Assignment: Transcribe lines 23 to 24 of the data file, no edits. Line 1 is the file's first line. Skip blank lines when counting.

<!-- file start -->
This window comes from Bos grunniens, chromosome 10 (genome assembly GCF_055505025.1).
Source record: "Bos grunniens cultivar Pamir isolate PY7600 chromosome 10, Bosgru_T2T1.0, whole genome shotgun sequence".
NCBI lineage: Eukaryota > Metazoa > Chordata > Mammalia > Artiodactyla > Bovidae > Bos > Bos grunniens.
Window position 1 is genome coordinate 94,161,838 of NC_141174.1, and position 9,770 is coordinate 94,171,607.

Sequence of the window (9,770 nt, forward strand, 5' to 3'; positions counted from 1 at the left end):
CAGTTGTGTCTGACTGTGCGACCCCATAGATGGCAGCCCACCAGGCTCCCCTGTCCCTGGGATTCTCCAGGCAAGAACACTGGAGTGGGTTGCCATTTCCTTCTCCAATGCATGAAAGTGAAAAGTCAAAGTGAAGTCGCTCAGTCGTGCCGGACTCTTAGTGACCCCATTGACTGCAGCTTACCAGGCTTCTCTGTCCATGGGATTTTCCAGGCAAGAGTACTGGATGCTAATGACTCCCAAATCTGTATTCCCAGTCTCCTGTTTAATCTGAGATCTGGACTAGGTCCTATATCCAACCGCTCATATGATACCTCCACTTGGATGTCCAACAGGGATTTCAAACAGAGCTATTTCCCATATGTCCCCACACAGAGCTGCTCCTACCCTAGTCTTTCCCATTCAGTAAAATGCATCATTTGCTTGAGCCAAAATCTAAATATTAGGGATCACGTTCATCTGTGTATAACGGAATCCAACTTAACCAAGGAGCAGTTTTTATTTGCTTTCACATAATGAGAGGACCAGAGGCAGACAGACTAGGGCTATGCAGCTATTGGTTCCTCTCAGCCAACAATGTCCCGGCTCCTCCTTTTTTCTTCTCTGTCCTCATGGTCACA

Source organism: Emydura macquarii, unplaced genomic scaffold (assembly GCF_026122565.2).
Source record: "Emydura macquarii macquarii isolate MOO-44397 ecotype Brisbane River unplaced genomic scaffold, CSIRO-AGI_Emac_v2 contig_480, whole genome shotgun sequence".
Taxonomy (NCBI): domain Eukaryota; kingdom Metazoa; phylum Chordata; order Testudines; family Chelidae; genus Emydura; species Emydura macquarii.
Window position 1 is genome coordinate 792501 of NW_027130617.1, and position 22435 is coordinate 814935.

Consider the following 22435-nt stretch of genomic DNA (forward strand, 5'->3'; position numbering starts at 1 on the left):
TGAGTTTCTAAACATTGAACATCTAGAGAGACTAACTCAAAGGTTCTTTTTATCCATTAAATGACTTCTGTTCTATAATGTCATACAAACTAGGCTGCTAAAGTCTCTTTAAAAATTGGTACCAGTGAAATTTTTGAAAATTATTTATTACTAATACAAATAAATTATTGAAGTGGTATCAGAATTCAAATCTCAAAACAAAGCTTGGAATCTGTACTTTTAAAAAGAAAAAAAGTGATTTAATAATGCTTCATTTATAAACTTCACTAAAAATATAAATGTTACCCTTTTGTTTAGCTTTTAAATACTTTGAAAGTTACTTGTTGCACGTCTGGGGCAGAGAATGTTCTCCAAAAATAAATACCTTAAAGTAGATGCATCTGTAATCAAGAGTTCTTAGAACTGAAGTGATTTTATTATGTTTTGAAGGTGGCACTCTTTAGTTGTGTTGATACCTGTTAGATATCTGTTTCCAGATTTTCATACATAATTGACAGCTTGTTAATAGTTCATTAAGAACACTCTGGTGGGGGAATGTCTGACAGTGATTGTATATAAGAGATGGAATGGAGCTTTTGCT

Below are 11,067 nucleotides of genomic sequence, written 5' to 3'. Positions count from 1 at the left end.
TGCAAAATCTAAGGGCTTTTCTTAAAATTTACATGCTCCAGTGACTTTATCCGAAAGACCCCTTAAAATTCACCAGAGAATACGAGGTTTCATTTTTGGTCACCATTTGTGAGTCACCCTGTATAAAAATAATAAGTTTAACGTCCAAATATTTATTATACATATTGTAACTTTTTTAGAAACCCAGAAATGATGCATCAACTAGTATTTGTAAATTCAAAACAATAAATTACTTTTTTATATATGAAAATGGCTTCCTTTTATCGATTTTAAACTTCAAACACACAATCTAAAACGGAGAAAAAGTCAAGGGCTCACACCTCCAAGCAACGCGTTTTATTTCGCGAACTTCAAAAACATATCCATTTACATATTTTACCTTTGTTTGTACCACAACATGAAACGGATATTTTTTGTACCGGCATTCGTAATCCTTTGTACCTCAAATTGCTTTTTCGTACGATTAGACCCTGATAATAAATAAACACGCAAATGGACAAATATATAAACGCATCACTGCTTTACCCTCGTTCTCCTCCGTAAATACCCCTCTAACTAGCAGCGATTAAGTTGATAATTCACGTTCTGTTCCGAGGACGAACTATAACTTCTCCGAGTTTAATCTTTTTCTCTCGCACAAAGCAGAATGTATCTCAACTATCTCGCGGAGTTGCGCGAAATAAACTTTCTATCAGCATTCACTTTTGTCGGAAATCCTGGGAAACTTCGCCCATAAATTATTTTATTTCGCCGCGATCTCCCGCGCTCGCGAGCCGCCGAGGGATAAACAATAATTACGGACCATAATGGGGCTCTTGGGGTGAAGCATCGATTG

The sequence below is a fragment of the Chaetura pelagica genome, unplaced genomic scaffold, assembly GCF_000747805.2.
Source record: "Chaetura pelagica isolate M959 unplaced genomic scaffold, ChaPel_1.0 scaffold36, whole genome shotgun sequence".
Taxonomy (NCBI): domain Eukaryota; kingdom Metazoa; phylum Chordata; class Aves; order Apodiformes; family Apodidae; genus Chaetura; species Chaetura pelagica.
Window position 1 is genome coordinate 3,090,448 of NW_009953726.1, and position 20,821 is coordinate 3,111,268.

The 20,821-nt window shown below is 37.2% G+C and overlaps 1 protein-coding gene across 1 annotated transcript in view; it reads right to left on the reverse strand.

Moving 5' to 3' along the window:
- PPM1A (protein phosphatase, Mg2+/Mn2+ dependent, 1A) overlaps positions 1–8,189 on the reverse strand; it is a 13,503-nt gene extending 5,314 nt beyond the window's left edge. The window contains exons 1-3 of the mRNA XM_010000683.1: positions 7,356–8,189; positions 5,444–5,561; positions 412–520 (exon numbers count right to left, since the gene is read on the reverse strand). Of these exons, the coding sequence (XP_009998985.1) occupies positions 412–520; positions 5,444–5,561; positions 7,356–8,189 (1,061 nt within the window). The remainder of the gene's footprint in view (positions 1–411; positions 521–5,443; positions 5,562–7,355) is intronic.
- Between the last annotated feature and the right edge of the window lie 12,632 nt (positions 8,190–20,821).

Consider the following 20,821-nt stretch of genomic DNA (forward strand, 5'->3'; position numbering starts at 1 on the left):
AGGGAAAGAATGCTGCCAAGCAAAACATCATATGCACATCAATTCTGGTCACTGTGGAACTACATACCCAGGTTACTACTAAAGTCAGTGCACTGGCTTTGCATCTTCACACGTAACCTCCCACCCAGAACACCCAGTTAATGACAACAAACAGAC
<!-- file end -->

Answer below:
Consider the following 20,821-nt stretch of genomic DNA (forward strand, 5'->3'; position numbering starts at 1 on the left):
AGGGAAAGAATGCTGCCAAGCAAAACATCATATGCACATCAATTCTGGTCACTGTGGAACTACATACCCAGGTTACTACTAAAGTCAGTGCACTGGCTTTGCATCTTCACACGTAACCTCCCACCCAGAACACCCAGTTAATGACAACAAACAGAC